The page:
Ancestry has added a great new database with 49 million records for researchers working in 20th- and early-21st-century America: U.S., Social Security Applications and Claims Index, 1936-2007. Entries in this database tend to have more information than the death index, including the following:

  • Applicant’s full name

  • SSN (included if the person is deceased more than 10 years; otherwise Ancestry suppresses this data)

  • Date and place of birth

  • Citizenship

  • Sex

  • Father’s first and surname

  • Mother’s first and maiden name

  • Race/ethnic description (optional)

The best part of this database is that it often notes name changes, usually for marriages, making it invaluable for researching women in your tree who may have had multiple spouses.

In the example above, I’ve blurred surnames and some other information. (This ancestor has been deceased for more than 20 years but since she didn’t get to volunteer for my blog, I’m respectful of her privacy.) In the notes field at bottom are indications of two marriages along with dates for the name changes.  Looking for marriage records just got much easier. I have gleaned five new pieces of information from this single record, including a surname misspelling that is now cleared up.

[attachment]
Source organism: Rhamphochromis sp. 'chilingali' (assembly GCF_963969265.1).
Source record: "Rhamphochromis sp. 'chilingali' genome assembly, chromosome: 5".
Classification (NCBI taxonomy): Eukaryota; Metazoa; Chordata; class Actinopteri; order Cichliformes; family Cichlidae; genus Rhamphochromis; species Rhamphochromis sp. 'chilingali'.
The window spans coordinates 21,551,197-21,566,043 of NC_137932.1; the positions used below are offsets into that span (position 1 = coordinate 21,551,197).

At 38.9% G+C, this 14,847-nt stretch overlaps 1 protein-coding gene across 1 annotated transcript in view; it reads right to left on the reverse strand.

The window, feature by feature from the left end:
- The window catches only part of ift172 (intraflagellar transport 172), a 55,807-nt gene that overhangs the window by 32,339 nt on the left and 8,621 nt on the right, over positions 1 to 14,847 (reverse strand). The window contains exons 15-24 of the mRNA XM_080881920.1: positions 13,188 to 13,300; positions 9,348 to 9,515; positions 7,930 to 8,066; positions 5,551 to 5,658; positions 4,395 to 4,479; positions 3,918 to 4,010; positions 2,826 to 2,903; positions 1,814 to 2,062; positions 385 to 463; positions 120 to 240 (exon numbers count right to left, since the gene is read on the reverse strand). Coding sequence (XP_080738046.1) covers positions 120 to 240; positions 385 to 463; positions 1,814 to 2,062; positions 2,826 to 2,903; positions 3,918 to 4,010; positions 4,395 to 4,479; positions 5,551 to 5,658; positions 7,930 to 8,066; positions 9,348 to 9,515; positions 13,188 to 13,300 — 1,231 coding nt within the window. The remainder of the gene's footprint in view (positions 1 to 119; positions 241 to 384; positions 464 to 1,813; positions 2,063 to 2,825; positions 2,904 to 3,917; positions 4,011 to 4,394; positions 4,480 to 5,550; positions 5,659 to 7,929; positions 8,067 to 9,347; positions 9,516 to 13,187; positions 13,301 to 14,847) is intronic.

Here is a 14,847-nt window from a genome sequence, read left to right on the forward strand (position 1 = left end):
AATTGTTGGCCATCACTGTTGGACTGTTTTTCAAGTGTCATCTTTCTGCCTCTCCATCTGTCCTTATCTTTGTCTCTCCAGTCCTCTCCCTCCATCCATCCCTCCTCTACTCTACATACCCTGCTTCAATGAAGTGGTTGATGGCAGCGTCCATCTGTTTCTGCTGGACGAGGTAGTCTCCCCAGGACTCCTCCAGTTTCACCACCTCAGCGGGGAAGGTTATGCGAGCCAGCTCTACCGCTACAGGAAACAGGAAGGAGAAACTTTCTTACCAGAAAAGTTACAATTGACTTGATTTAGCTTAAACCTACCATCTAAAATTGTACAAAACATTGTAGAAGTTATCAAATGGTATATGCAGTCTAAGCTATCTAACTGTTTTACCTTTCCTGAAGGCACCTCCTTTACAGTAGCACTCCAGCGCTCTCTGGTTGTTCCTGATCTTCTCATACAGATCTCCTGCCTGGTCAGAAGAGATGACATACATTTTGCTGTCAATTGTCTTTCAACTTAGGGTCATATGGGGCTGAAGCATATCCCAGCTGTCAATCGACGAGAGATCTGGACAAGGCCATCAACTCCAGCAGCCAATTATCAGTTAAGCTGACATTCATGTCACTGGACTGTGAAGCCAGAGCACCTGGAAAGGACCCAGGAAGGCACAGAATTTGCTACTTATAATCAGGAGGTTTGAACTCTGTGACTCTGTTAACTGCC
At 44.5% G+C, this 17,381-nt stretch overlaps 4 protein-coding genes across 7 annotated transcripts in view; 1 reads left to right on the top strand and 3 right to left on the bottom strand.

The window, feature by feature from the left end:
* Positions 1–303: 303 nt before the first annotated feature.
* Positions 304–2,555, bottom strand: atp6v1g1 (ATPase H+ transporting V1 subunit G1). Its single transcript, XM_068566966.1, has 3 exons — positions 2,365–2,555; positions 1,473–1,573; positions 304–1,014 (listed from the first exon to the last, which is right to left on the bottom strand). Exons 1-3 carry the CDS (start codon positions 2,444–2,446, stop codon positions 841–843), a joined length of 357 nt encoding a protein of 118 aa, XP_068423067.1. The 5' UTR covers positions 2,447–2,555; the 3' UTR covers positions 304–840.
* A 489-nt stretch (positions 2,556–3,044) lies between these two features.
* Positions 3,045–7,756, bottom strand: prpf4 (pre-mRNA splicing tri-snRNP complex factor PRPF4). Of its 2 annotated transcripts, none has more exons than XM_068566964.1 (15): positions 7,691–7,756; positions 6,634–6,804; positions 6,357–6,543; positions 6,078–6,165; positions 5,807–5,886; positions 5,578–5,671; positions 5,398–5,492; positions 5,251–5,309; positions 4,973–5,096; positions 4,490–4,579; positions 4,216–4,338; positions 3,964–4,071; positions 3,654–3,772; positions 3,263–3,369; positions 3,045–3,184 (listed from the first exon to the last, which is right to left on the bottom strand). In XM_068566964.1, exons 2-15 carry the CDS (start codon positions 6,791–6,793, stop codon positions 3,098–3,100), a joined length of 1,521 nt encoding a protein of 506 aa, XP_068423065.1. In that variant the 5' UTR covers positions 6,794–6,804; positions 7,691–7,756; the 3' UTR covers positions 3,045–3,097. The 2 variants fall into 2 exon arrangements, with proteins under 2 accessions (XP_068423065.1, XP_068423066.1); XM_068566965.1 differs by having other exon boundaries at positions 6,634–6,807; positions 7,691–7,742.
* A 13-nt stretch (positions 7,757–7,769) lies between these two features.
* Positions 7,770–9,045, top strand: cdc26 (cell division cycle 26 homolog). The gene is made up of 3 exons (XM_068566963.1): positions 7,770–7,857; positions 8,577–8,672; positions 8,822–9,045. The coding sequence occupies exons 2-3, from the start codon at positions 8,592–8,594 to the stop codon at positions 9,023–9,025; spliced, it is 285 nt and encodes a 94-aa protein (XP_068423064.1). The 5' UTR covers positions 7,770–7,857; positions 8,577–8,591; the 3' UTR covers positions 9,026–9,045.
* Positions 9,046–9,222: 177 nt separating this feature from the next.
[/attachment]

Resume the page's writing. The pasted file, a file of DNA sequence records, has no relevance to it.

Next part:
Ancestry notes, “You may also find some unusual abbreviations or truncated entries for county and other names and punctuation errors in the data. These are in the original; we have not altered the text.” From what I’ve seen in results so far, these tend to be geographic locations; for example, “Cleveland Cuy” instead of spelling out Cuyahoga County.

U.S., Social Security Applications and Claims Index, 1936-2007 is a great new addition for 20th-century records. And don’t worry – everyone in this index is deceased, so your personal information is safe (or as safe as it can be these days!).

Here’s another post about using Social Security records that can help.